By: Melissa Watts, MD
February is Black History Month, which is an annual celebration of the achievements by Black Americans and marks a time for recognizing the central role of African Americans in United States history. African Americans have a unique history in the United States which has led to some unique factors that have created significant health disparities in the black community. Whether these factors are cultural, environmental, or structural, it is important to highlight some of the specific concerns that affect health in the African American community and what is being done here in Michigan to address these issues.
Health disparities refer to the differences in disease risk, incidence, prevalence, morbidity, and mortality as well as other adverse conditions, such as unequal access to quality health care, that exist among specific population groups in the United States. In addition, these health disparities are gaps in the quality of health and healthcare and are closely correlated with social and economic disadvantage.
Health disparities tend to negatively affect groups of people who have systematically experienced greater social and economic obstacles to health care. These obstacles arise from characteristics historically linked to discrimination or exclusion based upon race or ethnicity, religion, socioeconomic status, gender, mental health, sexual orientation, or geographic location. There are several contributing factors that lead to these health disparities including socioeconomic status, cultural factors, and lack of access to and utilization of adequate health care, including preventative care.
There are also significant structural factors that are attributing to some of the health care disparities seen in the African American community. Some of these structural factors include lack of or poor transportation options, inability to schedule appointments at a convenient time or to get in to see a healthcare provider fast enough due to rigid work schedules, and excessive time spent in waiting rooms; all of which will negatively impact an individual’s ability and willingness to get care that may be necessary for them to receive. These factors lead to increased use of emergency room department visits and inadequate care and hinder the ability for preventative and continuity of health care, which is necessary for good health.
One of the most significant healthcare disparities affecting African Americans is the incidence of sexually transmitted infections (STIs) among black youth. When compared to European Americans, African Americana are 6 times more likely to contract Chlamydia, 10 times more likely to contract Gonorrhea, and have 7 times the prevalence of HIV. African American youth aged 18-24 residing in Flint have the highest rates of sexually transmitted infections in the state of Michigan.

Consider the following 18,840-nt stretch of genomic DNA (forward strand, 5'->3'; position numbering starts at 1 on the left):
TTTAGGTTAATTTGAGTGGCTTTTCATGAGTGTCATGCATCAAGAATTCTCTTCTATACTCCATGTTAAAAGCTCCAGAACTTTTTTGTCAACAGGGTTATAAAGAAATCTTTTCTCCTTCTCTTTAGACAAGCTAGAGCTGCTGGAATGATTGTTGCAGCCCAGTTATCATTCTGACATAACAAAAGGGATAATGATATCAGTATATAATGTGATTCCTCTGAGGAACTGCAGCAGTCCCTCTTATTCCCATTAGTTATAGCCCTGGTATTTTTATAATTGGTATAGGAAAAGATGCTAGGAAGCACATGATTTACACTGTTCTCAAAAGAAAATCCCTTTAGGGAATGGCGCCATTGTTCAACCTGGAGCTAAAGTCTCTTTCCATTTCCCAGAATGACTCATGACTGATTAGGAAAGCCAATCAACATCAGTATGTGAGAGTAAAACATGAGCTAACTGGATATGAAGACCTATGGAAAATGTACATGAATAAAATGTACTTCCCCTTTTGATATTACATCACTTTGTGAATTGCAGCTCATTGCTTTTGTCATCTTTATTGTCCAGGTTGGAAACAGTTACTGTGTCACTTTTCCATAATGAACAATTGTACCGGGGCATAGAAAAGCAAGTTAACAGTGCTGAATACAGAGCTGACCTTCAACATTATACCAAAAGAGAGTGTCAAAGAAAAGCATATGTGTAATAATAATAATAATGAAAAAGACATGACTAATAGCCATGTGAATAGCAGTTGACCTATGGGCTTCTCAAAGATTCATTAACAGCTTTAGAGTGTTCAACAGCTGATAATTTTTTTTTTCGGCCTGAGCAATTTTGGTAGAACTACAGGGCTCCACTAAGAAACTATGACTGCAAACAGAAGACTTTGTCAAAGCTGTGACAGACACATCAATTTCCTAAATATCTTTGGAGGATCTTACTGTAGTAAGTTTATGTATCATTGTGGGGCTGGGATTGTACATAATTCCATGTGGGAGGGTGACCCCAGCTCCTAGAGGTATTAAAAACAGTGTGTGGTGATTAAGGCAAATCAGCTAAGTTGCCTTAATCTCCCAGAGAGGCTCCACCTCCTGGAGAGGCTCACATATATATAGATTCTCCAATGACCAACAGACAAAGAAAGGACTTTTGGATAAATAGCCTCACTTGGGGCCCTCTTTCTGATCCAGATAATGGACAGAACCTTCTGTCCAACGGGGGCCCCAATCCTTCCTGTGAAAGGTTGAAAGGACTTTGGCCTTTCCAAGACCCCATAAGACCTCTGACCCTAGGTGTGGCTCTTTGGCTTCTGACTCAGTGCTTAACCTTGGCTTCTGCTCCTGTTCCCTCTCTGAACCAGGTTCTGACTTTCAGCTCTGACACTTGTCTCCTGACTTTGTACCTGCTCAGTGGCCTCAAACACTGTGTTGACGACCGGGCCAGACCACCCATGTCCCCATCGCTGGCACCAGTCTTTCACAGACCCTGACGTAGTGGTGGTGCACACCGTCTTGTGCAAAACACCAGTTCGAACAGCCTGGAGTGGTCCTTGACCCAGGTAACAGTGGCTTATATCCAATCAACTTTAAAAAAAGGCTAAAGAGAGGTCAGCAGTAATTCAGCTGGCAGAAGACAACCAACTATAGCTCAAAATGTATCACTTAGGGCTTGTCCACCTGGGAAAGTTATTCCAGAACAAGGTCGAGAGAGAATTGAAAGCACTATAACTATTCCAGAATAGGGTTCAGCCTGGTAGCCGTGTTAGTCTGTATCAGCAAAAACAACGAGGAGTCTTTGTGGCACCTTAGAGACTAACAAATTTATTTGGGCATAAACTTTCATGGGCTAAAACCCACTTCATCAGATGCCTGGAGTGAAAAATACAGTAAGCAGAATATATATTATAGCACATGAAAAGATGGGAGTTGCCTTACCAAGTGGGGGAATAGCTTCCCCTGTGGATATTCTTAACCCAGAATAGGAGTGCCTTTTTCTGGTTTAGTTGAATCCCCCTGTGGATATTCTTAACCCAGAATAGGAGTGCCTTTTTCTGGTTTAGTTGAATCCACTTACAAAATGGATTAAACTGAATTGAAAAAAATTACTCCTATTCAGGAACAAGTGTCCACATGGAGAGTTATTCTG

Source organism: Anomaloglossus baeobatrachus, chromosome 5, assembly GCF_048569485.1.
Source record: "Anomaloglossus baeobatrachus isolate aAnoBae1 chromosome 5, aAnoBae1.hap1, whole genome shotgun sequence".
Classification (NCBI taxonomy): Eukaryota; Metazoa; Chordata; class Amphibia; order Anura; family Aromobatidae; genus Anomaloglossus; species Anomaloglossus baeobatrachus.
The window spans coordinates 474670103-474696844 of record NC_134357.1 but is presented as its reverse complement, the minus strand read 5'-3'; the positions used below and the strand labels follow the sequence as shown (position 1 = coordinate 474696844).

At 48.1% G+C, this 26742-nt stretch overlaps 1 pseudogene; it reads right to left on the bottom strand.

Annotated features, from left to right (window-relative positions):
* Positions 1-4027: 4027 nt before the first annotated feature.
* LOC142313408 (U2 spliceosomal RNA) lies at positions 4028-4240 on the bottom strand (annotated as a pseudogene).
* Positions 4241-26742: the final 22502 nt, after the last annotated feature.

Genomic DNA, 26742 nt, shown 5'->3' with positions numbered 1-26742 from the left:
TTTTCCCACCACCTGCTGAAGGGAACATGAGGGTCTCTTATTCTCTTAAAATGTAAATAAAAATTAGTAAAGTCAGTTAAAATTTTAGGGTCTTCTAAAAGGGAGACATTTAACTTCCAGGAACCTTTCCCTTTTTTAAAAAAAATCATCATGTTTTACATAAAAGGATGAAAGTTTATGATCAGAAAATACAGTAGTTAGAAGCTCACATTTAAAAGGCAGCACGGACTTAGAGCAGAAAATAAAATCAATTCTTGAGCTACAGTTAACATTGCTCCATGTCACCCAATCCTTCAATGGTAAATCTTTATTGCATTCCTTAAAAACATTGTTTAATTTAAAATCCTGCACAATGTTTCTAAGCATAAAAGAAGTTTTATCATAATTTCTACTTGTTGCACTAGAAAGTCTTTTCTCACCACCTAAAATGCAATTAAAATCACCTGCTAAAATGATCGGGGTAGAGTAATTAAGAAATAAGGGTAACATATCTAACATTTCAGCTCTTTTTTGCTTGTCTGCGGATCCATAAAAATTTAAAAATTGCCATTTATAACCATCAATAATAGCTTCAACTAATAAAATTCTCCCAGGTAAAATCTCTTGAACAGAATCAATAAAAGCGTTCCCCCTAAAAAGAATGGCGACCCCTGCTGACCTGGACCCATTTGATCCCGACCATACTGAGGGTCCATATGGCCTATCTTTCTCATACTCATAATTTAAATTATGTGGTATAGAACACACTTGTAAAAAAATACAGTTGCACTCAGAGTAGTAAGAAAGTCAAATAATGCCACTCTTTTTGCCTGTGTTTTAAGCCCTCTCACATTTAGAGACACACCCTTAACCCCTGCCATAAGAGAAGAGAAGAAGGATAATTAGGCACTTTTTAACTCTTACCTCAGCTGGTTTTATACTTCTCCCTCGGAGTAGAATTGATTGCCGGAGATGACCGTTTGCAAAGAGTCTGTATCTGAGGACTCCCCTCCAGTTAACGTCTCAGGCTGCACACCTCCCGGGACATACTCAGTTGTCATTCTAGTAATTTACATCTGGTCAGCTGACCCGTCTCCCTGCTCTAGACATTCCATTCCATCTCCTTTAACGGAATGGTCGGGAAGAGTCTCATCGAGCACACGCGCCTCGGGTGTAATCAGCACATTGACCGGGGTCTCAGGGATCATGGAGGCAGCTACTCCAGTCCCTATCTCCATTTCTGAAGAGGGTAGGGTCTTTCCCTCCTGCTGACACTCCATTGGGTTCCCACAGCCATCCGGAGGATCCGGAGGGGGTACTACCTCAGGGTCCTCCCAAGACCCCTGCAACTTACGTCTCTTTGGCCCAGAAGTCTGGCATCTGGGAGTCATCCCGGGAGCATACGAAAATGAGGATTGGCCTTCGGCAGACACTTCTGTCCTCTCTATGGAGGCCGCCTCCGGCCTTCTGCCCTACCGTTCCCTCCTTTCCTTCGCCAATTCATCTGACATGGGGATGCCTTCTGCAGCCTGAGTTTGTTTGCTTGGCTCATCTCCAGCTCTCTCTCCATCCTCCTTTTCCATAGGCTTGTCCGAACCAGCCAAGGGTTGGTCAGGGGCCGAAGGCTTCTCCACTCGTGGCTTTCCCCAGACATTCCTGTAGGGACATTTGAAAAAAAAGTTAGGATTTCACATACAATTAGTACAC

Infant mortality is another health issue disproportionately affecting African Americans, and in Michigan, the infant mortality rate has been persistently higher than the national average. African American babies are three times more likely to die before its first birthday when compared to a baby born to a white mother.
Significant disparities among blacks are also illustrated in mortality and morbidity outcomes related to several chronic diseases, including cancer. Blacks are 33% more likely to die of cancer than European Americans, and twice as likely to die from cancer as Asians, Native Americans, and Hispanics.
Several of our projects aim to reduce disparities in Flint and surrounding Genesee County, as well as around the State of Michigan. For example, HOPE aims to reduce STIs and HIV/AIDS infection in Genesee County through an evidence-based peer education and social technology implementation. The Genesee County Racial and Ethnic Approaches to Community Health (REACH) project focuses on reducing disparities in infant mortality and perinatal health in Genesee County through the implementation of multi-faceted community based intervention strategies. Practices to Reduce Infant Mortality through Education (PRIME) which is led by the Michigan Department of Community Health, aims to reduce disparities in infant mortality around the state.
Even with these great community and statewide efforts, health care disparities continue to be a significant issue and we need to consistently develop, evaluate, and expand programs that are aimed at reducing its effects. Health care disparities have many root causes, and will require ongoing continuous efforts to help solve these issues.